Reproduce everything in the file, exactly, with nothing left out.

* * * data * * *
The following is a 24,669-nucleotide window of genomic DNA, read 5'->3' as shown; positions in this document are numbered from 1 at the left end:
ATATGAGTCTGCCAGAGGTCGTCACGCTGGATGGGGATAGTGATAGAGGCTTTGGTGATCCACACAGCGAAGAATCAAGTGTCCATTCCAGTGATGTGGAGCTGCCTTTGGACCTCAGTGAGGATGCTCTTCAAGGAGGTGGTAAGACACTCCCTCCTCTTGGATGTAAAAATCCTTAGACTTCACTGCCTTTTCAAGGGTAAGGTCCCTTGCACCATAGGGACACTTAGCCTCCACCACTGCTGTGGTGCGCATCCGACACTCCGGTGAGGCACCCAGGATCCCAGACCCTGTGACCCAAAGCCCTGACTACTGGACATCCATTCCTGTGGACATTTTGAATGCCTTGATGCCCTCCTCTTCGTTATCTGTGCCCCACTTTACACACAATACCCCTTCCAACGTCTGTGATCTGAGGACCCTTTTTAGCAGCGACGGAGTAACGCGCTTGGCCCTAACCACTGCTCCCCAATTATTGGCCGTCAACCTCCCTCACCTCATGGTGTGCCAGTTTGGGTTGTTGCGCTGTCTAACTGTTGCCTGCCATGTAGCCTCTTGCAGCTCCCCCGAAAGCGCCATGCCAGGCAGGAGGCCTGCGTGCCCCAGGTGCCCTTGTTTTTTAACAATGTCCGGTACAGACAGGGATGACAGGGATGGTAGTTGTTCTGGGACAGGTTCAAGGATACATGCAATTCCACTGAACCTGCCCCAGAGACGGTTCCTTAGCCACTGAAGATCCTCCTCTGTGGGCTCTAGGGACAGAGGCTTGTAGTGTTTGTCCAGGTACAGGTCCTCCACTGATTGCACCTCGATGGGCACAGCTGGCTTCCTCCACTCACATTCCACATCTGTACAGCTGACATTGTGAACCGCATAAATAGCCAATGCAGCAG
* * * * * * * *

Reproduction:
The following is a 24,669-nucleotide window of genomic DNA, read 5'->3' as shown; positions in this document are numbered from 1 at the left end:
ATATGAGTCTGCCAGAGGTCGTCACGCTGGATGGGGATAGTGATAGAGGCTTTGGTGATCCACACAGCGAAGAATCAAGTGTCCATTCCAGTGATGTGGAGCTGCCTTTGGACCTCAGTGAGGATGCTCTTCAAGGAGGTGGTAAGACACTCCCTCCTCTTGGATGTAAAAATCCTTAGACTTCACTGCCTTTTCAAGGGTAAGGTCCCTTGCACCATAGGGACACTTAGCCTCCACCACTGCTGTGGTGCGCATCCGACACTCCGGTGAGGCACCCAGGATCCCAGACCCTGTGACCCAAAGCCCTGACTACTGGACATCCATTCCTGTGGACATTTTGAATGCCTTGATGCCCTCCTCTTCGTTATCTGTGCCCCACTTTACACACAATACCCCTTCCAACGTCTGTGATCTGAGGACCCTTTTTAGCAGCGACGGAGTAACGCGCTTGGCCCTAACCACTGCTCCCCAATTATTGGCCGTCAACCTCCCTCACCTCATGGTGTGCCAGTTTGGGTTGTTGCGCTGTCTAACTGTTGCCTGCCATGTAGCCTCTTGCAGCTCCCCCGAAAGCGCCATGCCAGGCAGGAGGCCTGCGTGCCCCAGGTGCCCTTGTTTTTTAACAATGTCCGGTACAGACAGGGATGACAGGGATGGTAGTTGTTCTGGGACAGGTTCAAGGATACATGCAATTCCACTGAACCTGCCCCAGAGACGGTTCCTTAGCCACTGAAGATCCTCCTCTGTGGGCTCTAGGGACAGAGGCTTGTAGTGTTTGTCCAGGTACAGGTCCTCCACTGATTGCACCTCGATGGGCACAGCTGGCTTCCTCCACTCACATTCCACATCTGTACAGCTGACATTGTGAACCGCATAAATAGCCAATGCAGCAG